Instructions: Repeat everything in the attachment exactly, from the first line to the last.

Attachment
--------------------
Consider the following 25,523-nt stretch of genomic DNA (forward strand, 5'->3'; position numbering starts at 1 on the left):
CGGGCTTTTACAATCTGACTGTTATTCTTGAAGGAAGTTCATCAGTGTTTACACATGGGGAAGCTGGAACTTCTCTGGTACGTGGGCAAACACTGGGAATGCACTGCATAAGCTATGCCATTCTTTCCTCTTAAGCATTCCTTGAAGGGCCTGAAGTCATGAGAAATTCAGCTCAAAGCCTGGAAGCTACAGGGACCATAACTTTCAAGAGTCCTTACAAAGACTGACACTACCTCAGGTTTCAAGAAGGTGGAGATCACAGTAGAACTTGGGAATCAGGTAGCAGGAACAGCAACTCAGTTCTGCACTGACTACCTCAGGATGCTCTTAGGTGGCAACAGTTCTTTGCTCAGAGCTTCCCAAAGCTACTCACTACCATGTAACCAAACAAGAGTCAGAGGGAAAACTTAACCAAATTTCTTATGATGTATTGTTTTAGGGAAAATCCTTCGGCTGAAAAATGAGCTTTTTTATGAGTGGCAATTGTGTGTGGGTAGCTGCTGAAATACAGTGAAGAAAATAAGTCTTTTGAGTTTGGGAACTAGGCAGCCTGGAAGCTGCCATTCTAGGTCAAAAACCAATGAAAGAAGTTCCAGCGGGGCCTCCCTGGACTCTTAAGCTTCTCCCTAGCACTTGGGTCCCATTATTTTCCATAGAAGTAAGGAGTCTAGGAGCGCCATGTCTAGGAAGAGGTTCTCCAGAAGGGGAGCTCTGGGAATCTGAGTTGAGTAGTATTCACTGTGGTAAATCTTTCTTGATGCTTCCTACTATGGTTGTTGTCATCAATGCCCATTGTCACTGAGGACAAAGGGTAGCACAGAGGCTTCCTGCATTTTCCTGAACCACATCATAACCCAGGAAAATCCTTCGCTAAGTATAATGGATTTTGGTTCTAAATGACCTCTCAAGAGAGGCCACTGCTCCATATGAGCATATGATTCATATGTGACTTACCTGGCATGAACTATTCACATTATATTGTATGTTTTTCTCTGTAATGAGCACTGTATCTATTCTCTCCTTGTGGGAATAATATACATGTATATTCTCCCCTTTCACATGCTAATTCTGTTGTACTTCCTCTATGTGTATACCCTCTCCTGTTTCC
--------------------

Consider the following 25,523-nt stretch of genomic DNA (forward strand, 5'->3'; position numbering starts at 1 on the left):
CGGGCTTTTACAATCTGACTGTTATTCTTGAAGGAAGTTCATCAGTGTTTACACATGGGGAAGCTGGAACTTCTCTGGTACGTGGGCAAACACTGGGAATGCACTGCATAAGCTATGCCATTCTTTCCTCTTAAGCATTCCTTGAAGGGCCTGAAGTCATGAGAAATTCAGCTCAAAGCCTGGAAGCTACAGGGACCATAACTTTCAAGAGTCCTTACAAAGACTGACACTACCTCAGGTTTCAAGAAGGTGGAGATCACAGTAGAACTTGGGAATCAGGTAGCAGGAACAGCAACTCAGTTCTGCACTGACTACCTCAGGATGCTCTTAGGTGGCAACAGTTCTTTGCTCAGAGCTTCCCAAAGCTACTCACTACCATGTAACCAAACAAGAGTCAGAGGGAAAACTTAACCAAATTTCTTATGATGTATTGTTTTAGGGAAAATCCTTCGGCTGAAAAATGAGCTTTTTTATGAGTGGCAATTGTGTGTGGGTAGCTGCTGAAATACAGTGAAGAAAATAAGTCTTTTGAGTTTGGGAACTAGGCAGCCTGGAAGCTGCCATTCTAGGTCAAAAACCAATGAAAGAAGTTCCAGCGGGGCCTCCCTGGACTCTTAAGCTTCTCCCTAGCACTTGGGTCCCATTATTTTCCATAGAAGTAAGGAGTCTAGGAGCGCCATGTCTAGGAAGAGGTTCTCCAGAAGGGGAGCTCTGGGAATCTGAGTTGAGTAGTATTCACTGTGGTAAATCTTTCTTGATGCTTCCTACTATGGTTGTTGTCATCAATGCCCATTGTCACTGAGGACAAAGGGTAGCACAGAGGCTTCCTGCATTTTCCTGAACCACATCATAACCCAGGAAAATCCTTCGCTAAGTATAATGGATTTTGGTTCTAAATGACCTCTCAAGAGAGGCCACTGCTCCATATGAGCATATGATTCATATGTGACTTACCTGGCATGAACTATTCACATTATATTGTATGTTTTTCTCTGTAATGAGCACTGTATCTATTCTCTCCTTGTGGGAATAATATACATGTATATTCTCCCCTTTCACATGCTAATTCTGTTGTACTTCCTCTATGTGTATACCCTCTCCTGTTTCC